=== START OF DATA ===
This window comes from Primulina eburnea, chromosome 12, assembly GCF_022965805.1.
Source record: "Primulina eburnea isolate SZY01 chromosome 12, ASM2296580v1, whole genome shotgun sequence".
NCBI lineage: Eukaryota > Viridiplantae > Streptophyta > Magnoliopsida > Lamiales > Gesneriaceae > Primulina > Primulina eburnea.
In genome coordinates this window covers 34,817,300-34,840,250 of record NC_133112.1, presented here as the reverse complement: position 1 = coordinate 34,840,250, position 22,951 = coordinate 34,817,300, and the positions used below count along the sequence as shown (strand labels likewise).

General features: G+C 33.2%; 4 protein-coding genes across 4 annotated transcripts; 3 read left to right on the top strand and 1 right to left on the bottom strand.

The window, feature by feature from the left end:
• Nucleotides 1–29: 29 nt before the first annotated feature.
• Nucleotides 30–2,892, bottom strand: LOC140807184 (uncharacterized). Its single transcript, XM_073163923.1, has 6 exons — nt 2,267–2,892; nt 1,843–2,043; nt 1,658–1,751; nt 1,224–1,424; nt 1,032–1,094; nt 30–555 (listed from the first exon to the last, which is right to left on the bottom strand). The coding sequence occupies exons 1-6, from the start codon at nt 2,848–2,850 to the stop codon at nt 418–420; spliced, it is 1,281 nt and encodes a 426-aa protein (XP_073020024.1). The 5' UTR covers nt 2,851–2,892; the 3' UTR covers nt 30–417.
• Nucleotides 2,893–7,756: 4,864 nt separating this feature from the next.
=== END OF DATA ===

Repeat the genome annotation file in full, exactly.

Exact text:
This window comes from Primulina eburnea, chromosome 12, assembly GCF_022965805.1.
Source record: "Primulina eburnea isolate SZY01 chromosome 12, ASM2296580v1, whole genome shotgun sequence".
NCBI lineage: Eukaryota > Viridiplantae > Streptophyta > Magnoliopsida > Lamiales > Gesneriaceae > Primulina > Primulina eburnea.
In genome coordinates this window covers 34,817,300-34,840,250 of record NC_133112.1, presented here as the reverse complement: position 1 = coordinate 34,840,250, position 22,951 = coordinate 34,817,300, and the positions used below count along the sequence as shown (strand labels likewise).

General features: G+C 33.2%; 4 protein-coding genes across 4 annotated transcripts; 3 read left to right on the top strand and 1 right to left on the bottom strand.

The window, feature by feature from the left end:
• Nucleotides 1–29: 29 nt before the first annotated feature.
• Nucleotides 30–2,892, bottom strand: LOC140807184 (uncharacterized). Its single transcript, XM_073163923.1, has 6 exons — nt 2,267–2,892; nt 1,843–2,043; nt 1,658–1,751; nt 1,224–1,424; nt 1,032–1,094; nt 30–555 (listed from the first exon to the last, which is right to left on the bottom strand). The coding sequence occupies exons 1-6, from the start codon at nt 2,848–2,850 to the stop codon at nt 418–420; spliced, it is 1,281 nt and encodes a 426-aa protein (XP_073020024.1). The 5' UTR covers nt 2,851–2,892; the 3' UTR covers nt 30–417.
• Nucleotides 2,893–7,756: 4,864 nt separating this feature from the next.